The league and the union just put out a joint statement announcing changes to the performance enhancing substance policy (which must mean they’re still hammering out the details of the substance abuse policy).
According to the release, positive tests are subject to third-party arbitration appeals, and testing for hGH will begin “within the next few weeks.”
Testing for hGH will be “fully implemented” this season, with procedures being sent to clubs and players this week. Testing will begin later this month.
First violations will result in a suspension without pay for up to six games. Masking agents or diuretics will draw a two-game suspension, while use of a “steroid, stimulant, HGH or other banned substance” will result in four-gamer. Manipulating a test can get you six.
Second violations will result in a 10-game suspension, and a third will be a minimum of two years.
As expected, offseason stimulant tests will be handled under the substance abuse policy.
The commissioner “will retain his current disciplinary authority” over discipline for violations other than positive tests (such as arrests). Players have a right to appeal to a member of the existing CBA appeals panel.
By blocking a field goal and returning it for a touchdown, Patriots defensive end Chandler Jones put himself in the running for consideration as the AFC special teams player of the week for Week Two of the 2014 season.
He didn’t wind up taking home that honor, but Jones got a pretty good prize all the same. The league announced on Wednesday that Jones is his conference’s defensive player of the week.
Jones practically took up residence in the Vikings’ backfield during a comfortable 30-7 Patriots victory. He finished the game with two sacks, three quarterback hits and four hurries as Minnesota failed to come up with any way to block him effectively over the course of the afternoon. Jones finished with eight tackles overall and was a leading part of the unit’s rebound from a rough second half against Miami in the opener.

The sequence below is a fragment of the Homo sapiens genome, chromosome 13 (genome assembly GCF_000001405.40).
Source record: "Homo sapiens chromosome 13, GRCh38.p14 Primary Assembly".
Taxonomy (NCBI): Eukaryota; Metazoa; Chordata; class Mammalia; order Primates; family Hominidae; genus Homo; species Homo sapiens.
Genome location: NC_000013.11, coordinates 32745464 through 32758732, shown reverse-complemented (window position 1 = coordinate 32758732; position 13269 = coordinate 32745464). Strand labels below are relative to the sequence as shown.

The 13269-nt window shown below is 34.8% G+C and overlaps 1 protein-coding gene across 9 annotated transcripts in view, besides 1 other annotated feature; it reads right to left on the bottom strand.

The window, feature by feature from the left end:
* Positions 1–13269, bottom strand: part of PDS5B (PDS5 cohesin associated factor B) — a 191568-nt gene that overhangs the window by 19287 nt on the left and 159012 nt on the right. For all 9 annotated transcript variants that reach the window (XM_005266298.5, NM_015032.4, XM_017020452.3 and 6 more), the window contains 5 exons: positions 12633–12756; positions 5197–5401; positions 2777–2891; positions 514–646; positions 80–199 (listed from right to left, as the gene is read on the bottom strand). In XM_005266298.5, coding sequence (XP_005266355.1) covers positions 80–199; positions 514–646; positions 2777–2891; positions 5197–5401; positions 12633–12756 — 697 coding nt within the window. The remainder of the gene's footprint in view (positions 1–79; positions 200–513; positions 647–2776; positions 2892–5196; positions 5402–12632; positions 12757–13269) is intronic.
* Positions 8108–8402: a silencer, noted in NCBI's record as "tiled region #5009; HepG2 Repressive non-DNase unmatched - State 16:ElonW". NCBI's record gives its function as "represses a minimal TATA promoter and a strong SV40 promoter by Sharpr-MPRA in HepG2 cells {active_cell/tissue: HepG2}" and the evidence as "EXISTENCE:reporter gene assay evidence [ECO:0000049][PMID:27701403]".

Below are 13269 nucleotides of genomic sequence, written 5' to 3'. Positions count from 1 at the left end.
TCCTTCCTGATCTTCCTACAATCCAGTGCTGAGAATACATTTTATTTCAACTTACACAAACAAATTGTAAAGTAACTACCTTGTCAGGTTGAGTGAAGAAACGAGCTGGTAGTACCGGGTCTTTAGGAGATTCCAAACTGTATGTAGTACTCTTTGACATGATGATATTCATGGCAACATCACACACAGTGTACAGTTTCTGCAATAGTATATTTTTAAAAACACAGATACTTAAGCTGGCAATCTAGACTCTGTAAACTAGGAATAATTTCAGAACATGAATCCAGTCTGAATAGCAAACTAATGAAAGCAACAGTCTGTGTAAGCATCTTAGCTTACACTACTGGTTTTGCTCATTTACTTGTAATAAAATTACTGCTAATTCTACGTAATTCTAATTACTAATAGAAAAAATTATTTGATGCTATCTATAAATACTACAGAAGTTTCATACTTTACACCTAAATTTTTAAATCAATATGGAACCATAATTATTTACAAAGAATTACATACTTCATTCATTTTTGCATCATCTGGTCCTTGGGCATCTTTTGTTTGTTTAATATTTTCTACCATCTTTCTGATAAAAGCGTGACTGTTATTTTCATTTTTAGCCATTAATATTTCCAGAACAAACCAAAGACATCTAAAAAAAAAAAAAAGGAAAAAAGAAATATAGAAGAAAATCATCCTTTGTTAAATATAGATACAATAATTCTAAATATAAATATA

It’s the first player of the week award for Jones, although he was named the defensive player of the month last November.
Yes, the NFL and NFLPA finally have worked out a new drug policy. Yes, players who tested positive in the offseason for stimulants banned under the PED policy will be reinstated.
So where are all the other players who supposedly were suspended for taking stimulants in the offseason? Dolphins defensive end Dion Jordan claimed that his four-game suspension came from taking a banned stimulant. If so, he should be reinstated.
So maybe he didn’t really take a banned stimulant. Unless he had prior violations of the substance-abuse policy that resulted in a four-game suspension based on the off-season reclassified stimulant violation or unless his positive test came before March 11, Jordan was lying.
UPDATE 11:19 a.m. ET: Per a league source, Jordan’s positive test came before March 11, which means that his suspension won’t be listed.
By parking Adrian Peterson on the Exempt/Commissioner’s Permission list, the Vikings took action to which the NFLPA could have taken offense. But the NFLPA didn’t oppose the move.
“Adrian Peterson made a decision to take a voluntary leave with pay to take care of his personal and legal issues,” the union said in a statement. “The NFLPA and NFL worked with Adrian and the Minnesota Vikings to resolve this unique situation. We support this decision and hope the best for him and his family.”